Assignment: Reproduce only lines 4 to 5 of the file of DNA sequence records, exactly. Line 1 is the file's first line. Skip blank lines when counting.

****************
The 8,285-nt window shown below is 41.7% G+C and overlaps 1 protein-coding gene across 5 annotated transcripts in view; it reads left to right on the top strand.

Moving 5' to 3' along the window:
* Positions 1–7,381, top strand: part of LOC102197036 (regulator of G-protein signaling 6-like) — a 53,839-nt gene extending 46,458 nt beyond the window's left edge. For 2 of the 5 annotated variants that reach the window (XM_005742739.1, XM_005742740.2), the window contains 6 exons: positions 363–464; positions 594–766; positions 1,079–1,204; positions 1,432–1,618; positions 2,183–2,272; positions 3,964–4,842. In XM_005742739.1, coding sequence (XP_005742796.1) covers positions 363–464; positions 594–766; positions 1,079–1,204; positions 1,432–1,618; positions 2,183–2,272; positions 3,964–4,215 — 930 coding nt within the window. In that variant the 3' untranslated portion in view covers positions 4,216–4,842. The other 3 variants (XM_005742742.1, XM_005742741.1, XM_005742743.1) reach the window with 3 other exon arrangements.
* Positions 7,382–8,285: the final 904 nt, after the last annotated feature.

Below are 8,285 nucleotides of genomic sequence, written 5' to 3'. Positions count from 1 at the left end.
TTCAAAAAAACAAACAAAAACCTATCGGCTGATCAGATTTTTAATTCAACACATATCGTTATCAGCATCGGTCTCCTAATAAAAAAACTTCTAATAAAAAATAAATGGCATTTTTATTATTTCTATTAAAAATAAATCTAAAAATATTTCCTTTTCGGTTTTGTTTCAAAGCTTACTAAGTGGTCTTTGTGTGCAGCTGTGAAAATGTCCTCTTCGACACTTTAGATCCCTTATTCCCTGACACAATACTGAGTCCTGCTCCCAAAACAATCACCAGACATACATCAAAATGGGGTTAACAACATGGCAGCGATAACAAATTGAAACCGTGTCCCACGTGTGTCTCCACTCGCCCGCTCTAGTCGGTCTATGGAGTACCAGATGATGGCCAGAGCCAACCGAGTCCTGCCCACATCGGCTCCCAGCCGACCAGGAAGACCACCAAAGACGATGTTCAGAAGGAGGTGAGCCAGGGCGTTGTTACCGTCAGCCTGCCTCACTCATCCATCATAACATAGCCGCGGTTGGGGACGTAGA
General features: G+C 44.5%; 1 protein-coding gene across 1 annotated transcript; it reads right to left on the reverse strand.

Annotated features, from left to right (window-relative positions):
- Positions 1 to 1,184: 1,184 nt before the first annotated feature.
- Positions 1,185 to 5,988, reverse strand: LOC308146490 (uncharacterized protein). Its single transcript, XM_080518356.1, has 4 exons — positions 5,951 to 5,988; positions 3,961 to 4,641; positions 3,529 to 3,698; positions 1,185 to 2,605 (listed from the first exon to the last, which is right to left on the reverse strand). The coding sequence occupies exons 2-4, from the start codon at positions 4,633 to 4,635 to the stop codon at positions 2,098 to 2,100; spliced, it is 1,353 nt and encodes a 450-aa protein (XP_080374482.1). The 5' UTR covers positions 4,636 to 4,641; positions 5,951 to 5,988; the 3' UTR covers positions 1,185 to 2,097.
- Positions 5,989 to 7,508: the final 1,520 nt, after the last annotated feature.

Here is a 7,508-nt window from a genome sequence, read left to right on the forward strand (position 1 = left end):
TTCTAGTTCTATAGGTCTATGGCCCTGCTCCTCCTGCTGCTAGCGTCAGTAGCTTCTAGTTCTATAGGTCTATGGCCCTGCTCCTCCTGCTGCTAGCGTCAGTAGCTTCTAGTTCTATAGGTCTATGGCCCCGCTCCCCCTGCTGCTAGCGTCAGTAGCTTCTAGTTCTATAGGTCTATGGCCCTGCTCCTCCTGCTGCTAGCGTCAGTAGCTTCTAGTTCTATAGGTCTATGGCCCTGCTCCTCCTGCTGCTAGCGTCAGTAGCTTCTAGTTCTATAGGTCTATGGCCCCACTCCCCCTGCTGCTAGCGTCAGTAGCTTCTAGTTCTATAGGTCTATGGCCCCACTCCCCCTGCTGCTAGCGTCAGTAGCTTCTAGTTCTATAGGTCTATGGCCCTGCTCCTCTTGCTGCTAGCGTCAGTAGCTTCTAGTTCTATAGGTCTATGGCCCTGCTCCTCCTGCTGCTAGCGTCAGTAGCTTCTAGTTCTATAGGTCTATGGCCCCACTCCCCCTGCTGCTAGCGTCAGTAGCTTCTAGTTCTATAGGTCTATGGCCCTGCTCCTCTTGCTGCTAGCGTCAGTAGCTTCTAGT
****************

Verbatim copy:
* Positions 7,382–8,285: the final 904 nt, after the last annotated feature.

Below are 8,285 nucleotides of genomic sequence, written 5' to 3'. Positions count from 1 at the left end.